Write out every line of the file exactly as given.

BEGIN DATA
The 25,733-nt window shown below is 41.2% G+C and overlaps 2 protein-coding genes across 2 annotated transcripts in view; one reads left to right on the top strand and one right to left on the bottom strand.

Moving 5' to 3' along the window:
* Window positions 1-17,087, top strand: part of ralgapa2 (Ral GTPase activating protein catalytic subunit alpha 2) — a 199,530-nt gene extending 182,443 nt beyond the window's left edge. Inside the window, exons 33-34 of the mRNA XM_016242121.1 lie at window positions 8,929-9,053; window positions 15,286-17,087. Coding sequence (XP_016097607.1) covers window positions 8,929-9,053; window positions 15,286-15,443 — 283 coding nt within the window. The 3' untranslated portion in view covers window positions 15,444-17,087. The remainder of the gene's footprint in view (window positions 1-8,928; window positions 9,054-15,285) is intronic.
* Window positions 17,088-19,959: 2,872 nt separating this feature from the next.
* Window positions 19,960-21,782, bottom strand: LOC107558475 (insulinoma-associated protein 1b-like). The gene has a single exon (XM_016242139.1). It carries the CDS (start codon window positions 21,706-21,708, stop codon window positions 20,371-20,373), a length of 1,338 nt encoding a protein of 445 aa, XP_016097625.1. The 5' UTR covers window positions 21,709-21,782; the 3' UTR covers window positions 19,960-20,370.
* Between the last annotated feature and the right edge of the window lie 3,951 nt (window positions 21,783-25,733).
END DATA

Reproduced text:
The 25,733-nt window shown below is 41.2% G+C and overlaps 2 protein-coding genes across 2 annotated transcripts in view; one reads left to right on the top strand and one right to left on the bottom strand.

Moving 5' to 3' along the window:
* Window positions 1-17,087, top strand: part of ralgapa2 (Ral GTPase activating protein catalytic subunit alpha 2) — a 199,530-nt gene extending 182,443 nt beyond the window's left edge. Inside the window, exons 33-34 of the mRNA XM_016242121.1 lie at window positions 8,929-9,053; window positions 15,286-17,087. Coding sequence (XP_016097607.1) covers window positions 8,929-9,053; window positions 15,286-15,443 — 283 coding nt within the window. The 3' untranslated portion in view covers window positions 15,444-17,087. The remainder of the gene's footprint in view (window positions 1-8,928; window positions 9,054-15,285) is intronic.
* Window positions 17,088-19,959: 2,872 nt separating this feature from the next.
* Window positions 19,960-21,782, bottom strand: LOC107558475 (insulinoma-associated protein 1b-like). The gene has a single exon (XM_016242139.1). It carries the CDS (start codon window positions 21,706-21,708, stop codon window positions 20,371-20,373), a length of 1,338 nt encoding a protein of 445 aa, XP_016097625.1. The 5' UTR covers window positions 21,709-21,782; the 3' UTR covers window positions 19,960-20,370.
* Between the last annotated feature and the right edge of the window lie 3,951 nt (window positions 21,783-25,733).